I hope that mp3car makes the standard for control of the BoomzBox HD available for hobbyists since the BoomzBox is currently a Windows only device. There's no reason it couldn't work with Linux or OS X since it uses standard Prolific FTDI drivers that make the BoomzBox show up as a serial port device. It would be dead simple for a developer to code up a program that would allow the BoomzBox to work on either operating system.
But these are all nits, really. If you are looking for an easy way to add HD AM/FM radio to your car PC setup, the Boozbox HD is the product for you. It solves the dilemma that many car PC'ers have of "should I keep my head unit or go with an amplifier?" by providing high quality HD radio reception that is piped into the PC and easily controlled by current front ends.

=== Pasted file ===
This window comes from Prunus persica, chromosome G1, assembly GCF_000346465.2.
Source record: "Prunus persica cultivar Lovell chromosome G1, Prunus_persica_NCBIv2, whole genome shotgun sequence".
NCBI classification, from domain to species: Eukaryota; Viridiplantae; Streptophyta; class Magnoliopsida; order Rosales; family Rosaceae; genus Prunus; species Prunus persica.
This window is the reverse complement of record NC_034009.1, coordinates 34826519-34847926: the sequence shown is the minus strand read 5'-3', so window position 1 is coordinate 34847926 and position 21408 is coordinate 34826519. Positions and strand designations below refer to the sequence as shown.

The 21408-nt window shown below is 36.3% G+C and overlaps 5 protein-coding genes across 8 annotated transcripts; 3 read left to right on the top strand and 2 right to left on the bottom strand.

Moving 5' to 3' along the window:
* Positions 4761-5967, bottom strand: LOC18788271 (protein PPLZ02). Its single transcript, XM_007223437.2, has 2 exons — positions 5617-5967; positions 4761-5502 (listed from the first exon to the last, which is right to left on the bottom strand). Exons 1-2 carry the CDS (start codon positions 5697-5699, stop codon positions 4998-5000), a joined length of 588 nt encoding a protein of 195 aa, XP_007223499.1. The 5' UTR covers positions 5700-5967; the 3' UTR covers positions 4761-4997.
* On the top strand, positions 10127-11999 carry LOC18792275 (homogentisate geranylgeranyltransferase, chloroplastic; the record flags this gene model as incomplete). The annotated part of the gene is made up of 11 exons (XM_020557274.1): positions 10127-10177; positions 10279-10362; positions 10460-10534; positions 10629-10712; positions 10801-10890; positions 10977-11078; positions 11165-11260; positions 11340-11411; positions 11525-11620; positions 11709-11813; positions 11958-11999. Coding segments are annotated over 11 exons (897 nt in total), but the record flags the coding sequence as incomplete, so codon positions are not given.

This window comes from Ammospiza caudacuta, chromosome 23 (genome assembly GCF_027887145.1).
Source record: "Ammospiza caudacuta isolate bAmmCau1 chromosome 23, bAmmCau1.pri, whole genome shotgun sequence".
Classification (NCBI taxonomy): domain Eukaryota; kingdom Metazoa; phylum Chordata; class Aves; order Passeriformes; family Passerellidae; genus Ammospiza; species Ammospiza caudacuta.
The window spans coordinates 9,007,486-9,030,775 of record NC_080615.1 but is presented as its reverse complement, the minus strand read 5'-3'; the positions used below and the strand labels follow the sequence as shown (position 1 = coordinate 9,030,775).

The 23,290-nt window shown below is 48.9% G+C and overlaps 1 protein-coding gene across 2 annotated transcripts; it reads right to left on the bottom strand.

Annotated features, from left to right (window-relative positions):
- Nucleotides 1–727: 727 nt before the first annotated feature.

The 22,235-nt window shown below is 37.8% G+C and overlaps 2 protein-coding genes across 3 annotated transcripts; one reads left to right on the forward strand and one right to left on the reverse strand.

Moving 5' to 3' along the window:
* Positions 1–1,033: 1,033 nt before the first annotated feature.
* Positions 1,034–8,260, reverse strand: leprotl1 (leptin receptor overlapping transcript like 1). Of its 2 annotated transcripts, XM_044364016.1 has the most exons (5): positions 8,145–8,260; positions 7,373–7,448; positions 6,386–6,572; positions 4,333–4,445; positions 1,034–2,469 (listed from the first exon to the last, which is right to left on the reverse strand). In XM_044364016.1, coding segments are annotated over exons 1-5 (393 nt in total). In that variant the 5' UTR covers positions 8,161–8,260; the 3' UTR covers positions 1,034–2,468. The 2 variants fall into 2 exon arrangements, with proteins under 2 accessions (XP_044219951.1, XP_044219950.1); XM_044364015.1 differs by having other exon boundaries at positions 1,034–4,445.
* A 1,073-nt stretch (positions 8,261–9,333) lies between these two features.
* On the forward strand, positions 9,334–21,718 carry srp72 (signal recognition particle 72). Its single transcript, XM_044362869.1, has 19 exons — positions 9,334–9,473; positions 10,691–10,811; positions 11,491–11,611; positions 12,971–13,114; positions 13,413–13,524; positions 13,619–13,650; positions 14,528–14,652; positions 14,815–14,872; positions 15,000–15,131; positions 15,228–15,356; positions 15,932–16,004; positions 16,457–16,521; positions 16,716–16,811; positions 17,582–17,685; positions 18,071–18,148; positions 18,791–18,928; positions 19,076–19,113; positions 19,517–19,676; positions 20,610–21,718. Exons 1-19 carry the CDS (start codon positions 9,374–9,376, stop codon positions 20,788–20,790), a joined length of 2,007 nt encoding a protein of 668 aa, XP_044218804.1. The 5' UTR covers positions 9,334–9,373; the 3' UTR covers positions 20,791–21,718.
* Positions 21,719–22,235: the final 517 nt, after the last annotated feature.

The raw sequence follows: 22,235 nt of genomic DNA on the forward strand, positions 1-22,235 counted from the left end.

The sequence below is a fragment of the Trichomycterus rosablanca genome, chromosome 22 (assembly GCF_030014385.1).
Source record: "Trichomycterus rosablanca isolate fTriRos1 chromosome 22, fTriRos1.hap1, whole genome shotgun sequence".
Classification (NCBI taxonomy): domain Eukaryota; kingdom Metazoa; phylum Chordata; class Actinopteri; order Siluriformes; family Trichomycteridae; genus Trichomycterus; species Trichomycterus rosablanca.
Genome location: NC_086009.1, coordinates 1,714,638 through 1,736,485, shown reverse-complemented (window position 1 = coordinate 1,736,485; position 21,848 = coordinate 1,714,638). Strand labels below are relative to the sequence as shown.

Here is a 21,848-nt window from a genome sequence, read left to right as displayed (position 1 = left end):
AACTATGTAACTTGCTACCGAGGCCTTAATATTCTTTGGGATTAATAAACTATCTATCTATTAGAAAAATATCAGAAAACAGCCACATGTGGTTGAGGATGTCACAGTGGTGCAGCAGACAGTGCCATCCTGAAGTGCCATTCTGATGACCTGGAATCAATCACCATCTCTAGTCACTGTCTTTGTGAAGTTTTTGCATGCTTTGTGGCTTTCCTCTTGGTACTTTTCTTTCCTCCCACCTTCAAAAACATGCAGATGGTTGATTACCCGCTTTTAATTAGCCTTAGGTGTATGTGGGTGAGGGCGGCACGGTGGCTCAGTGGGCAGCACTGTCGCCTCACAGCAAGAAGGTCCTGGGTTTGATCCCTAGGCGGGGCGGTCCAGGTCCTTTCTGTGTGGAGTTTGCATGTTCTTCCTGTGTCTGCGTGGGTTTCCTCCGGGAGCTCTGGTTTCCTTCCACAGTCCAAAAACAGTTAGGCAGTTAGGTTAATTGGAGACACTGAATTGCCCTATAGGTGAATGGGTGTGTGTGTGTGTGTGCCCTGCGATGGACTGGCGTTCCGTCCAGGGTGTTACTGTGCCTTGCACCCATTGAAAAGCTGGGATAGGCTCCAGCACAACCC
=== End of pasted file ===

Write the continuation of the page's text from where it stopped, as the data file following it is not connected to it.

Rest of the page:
Works as advertised, sounds great, easy to connect to system. USB cable routes sound directly into the PC making it easy to manage.
YABB (Yet Another Black Box), requires separate 12 volt power supply for radio, interface box and additional cables add to in car clutter.
Thumbs up! The radio Just Works(tm) and is easy to configure to integrate into RideRunner. BoomzBox software player works well, sounds great, sensitivity of radio is good. The BoomzBox HD comes with a pass through antenna cable connector which allows you to connect it inline with the antenna and keep your head unit connected if you desire.
This was the first time I've ever been to CES. I knew CES is the largest consumer oriented electronic show and despite a 10% reduction in attendance, this year did not disappoint in terms of size. Fibreoptic and I walked for 4 days straight and still didn't see all of the show, which takes up the entire Las Vegas convention center and spills over to several nearby hotels.